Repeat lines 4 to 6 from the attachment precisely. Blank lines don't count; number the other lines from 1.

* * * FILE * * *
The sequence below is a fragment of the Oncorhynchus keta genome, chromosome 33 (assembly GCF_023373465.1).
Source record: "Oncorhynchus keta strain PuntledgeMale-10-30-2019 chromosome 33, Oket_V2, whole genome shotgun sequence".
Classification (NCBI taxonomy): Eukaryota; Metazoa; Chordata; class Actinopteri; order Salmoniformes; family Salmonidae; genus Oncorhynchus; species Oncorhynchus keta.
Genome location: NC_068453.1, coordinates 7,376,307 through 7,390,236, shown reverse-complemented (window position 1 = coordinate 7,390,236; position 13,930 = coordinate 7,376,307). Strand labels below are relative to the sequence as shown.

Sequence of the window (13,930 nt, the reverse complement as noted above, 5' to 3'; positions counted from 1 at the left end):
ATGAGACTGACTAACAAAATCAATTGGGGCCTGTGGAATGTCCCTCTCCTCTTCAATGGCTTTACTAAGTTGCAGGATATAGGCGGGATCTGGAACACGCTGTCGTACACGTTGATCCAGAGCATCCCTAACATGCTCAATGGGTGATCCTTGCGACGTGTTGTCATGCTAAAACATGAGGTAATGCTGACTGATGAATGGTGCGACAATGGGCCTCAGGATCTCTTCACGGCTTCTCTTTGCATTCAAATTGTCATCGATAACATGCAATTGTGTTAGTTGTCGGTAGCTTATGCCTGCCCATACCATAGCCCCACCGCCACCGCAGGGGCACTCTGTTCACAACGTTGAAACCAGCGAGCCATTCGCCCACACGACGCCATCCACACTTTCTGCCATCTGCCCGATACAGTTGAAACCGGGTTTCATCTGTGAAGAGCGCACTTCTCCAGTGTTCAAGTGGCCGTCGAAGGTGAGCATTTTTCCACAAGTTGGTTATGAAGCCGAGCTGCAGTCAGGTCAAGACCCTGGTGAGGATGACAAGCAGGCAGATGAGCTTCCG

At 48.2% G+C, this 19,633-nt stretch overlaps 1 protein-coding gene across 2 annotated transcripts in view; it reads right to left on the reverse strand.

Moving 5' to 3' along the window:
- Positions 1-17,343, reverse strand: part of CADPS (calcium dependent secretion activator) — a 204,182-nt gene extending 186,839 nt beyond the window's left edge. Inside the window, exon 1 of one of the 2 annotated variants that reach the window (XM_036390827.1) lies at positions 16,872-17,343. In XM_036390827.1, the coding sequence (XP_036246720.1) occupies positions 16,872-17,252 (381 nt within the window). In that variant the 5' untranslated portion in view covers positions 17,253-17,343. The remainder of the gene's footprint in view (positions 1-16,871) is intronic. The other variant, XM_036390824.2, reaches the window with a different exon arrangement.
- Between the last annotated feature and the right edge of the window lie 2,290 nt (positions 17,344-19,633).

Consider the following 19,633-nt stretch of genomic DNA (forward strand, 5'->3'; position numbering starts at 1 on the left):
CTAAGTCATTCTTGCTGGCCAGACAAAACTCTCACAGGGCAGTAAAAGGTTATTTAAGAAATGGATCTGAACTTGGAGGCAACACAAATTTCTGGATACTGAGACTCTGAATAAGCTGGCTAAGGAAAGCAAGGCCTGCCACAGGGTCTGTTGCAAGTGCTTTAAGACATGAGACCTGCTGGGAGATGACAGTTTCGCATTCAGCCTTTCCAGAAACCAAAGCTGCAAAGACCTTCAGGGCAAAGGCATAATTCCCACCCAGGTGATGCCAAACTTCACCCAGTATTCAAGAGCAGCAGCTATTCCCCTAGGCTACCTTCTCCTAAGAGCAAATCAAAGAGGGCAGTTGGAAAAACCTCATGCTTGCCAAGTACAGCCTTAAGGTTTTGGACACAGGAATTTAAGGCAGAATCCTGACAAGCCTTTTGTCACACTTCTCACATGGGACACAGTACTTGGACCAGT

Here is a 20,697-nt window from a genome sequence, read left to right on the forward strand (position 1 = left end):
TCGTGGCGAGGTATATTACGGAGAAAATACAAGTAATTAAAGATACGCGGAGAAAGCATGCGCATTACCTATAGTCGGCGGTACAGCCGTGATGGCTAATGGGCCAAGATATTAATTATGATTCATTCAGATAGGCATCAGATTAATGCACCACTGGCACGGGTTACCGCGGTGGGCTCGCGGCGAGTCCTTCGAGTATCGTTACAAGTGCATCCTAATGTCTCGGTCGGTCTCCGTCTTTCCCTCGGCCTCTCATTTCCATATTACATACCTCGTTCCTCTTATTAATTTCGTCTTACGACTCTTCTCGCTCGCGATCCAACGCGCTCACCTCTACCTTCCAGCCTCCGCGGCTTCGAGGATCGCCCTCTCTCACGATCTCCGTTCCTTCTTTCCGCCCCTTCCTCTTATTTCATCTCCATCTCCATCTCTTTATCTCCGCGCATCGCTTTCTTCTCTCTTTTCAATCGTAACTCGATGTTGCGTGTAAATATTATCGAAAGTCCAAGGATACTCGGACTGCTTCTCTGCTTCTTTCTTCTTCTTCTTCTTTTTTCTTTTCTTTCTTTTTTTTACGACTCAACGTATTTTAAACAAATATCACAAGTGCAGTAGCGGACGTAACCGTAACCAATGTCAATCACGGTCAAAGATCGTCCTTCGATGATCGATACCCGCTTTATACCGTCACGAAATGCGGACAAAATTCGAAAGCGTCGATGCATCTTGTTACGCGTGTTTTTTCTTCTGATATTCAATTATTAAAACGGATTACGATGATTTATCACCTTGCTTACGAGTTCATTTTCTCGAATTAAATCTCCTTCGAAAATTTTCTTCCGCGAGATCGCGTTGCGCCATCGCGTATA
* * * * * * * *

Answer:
Genome location: NC_068453.1, coordinates 7,376,307 through 7,390,236, shown reverse-complemented (window position 1 = coordinate 7,390,236; position 13,930 = coordinate 7,376,307). Strand labels below are relative to the sequence as shown.

Sequence of the window (13,930 nt, the reverse complement as noted above, 5' to 3'; positions counted from 1 at the left end):
ATGAGACTGACTAACAAAATCAATTGGGGCCTGTGGAATGTCCCTCTCCTCTTCAATGGCTTTACTAAGTTGCAGGATATAGGCGGGATCTGGAACACGCTGTCGTACACGTTGATCCAGAGCATCCCTAACATGCTCAATGGGTGATCCTTGCGACGTGTTGTCATGCTAAAACATGAGGTAATGCTGACTGATGAATGGTGCGACAATGGGCCTCAGGATCTCTTCACGGCTTCTCTTTGCATTCAAATTGTCATCGATAACATGCAATTGTGTTAGTTGTCGGTAGCTTATGCCTGCCCATACCATAGCCCCACCGCCACCGCAGGGGCACTCTGTTCACAACGTTGAAACCAGCGAGCCATTCGCCCACACGACGCCATCCACACTTTCTGCCATCTGCCCGATACAGTTGAAACCGGGTTTCATCTGTGAAGAGCGCACTTCTCCAGTGTTCAAGTGGCCGTCGAAGGTGAGCATTTTTCCACAAGTTGGTTATGAAGCCGAGCTGCAGTCAGGTCAAGACCCTGGTGAGGATGACAAGCAGGCAGATGAGCTTCCG